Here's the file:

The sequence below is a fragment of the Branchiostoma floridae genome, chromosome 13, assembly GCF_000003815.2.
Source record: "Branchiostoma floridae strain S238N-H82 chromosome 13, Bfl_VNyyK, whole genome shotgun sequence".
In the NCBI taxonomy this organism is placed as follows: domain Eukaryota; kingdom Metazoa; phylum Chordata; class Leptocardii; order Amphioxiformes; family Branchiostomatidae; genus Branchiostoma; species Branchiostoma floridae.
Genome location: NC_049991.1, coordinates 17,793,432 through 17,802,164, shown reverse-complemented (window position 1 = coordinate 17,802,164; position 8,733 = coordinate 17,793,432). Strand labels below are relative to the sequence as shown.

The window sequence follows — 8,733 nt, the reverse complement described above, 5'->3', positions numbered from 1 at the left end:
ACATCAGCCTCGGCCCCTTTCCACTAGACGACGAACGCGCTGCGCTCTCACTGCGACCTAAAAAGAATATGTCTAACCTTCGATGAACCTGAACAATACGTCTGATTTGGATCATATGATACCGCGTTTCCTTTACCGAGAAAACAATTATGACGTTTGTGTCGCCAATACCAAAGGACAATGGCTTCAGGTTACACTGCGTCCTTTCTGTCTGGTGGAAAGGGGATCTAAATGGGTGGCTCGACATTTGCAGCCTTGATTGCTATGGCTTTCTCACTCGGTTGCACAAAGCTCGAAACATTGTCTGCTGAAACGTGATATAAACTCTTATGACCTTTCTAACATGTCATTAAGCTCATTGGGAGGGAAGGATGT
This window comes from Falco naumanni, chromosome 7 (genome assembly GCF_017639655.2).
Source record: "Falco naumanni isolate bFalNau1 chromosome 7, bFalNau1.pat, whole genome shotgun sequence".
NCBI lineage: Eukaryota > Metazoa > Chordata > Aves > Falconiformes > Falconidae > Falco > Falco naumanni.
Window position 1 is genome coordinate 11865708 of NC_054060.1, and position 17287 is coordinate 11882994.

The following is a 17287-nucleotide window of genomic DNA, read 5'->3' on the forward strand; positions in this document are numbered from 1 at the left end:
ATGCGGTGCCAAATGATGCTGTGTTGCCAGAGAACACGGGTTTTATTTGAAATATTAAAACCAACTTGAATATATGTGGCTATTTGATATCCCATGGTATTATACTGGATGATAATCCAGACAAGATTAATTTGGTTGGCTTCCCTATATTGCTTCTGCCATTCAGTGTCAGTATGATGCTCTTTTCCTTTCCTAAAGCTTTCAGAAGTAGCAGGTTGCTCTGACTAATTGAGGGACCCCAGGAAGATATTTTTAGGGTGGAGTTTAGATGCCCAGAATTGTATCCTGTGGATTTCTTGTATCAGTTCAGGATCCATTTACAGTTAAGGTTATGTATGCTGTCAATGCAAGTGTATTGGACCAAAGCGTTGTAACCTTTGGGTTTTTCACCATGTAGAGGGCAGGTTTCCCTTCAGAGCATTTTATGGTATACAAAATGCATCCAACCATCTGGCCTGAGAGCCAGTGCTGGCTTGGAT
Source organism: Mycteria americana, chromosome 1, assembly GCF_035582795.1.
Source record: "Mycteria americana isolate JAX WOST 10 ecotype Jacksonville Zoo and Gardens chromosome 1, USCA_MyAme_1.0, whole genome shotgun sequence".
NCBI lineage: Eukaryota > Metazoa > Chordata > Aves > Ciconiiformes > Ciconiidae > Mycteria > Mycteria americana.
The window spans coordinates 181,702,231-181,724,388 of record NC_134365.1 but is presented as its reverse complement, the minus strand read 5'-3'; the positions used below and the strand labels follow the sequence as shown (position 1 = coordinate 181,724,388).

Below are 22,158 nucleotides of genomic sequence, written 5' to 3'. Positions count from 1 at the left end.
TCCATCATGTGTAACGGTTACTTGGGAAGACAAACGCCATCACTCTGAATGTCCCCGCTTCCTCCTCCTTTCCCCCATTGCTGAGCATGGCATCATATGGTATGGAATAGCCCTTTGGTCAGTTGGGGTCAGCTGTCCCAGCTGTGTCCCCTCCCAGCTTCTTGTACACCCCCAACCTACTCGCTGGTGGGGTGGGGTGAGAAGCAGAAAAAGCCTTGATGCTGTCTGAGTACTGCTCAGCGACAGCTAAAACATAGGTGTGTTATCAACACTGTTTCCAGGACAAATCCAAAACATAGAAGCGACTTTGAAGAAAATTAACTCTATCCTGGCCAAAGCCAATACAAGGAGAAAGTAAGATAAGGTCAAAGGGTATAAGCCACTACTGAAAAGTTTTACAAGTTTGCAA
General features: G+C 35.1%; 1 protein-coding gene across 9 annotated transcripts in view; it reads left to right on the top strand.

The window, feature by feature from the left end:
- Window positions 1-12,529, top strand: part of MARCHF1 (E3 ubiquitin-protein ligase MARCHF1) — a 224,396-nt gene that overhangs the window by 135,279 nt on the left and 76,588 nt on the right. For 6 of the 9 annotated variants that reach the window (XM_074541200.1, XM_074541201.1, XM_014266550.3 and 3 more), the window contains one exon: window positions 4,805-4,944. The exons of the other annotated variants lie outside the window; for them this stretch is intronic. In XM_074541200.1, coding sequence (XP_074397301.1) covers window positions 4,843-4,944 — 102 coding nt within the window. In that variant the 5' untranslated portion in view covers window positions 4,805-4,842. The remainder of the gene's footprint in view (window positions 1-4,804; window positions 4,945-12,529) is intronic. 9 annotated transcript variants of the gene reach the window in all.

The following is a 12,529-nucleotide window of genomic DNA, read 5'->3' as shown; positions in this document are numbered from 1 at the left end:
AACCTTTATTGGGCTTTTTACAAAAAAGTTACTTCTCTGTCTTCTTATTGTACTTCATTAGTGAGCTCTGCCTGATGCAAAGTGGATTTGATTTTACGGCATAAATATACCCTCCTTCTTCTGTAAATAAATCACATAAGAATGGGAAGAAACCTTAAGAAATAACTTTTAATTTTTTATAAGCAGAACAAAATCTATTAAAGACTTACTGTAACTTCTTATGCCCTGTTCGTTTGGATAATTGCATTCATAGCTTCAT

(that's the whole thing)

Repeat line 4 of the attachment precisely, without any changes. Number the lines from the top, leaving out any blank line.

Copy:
Genome location: NC_049991.1, coordinates 17,793,432 through 17,802,164, shown reverse-complemented (window position 1 = coordinate 17,802,164; position 8,733 = coordinate 17,793,432). Strand labels below are relative to the sequence as shown.